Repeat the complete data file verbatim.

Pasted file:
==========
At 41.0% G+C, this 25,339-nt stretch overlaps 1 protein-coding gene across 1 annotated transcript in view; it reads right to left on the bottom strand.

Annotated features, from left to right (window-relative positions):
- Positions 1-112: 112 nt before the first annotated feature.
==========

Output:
At 41.0% G+C, this 25,339-nt stretch overlaps 1 protein-coding gene across 1 annotated transcript in view; it reads right to left on the bottom strand.

Annotated features, from left to right (window-relative positions):
- Positions 1-112: 112 nt before the first annotated feature.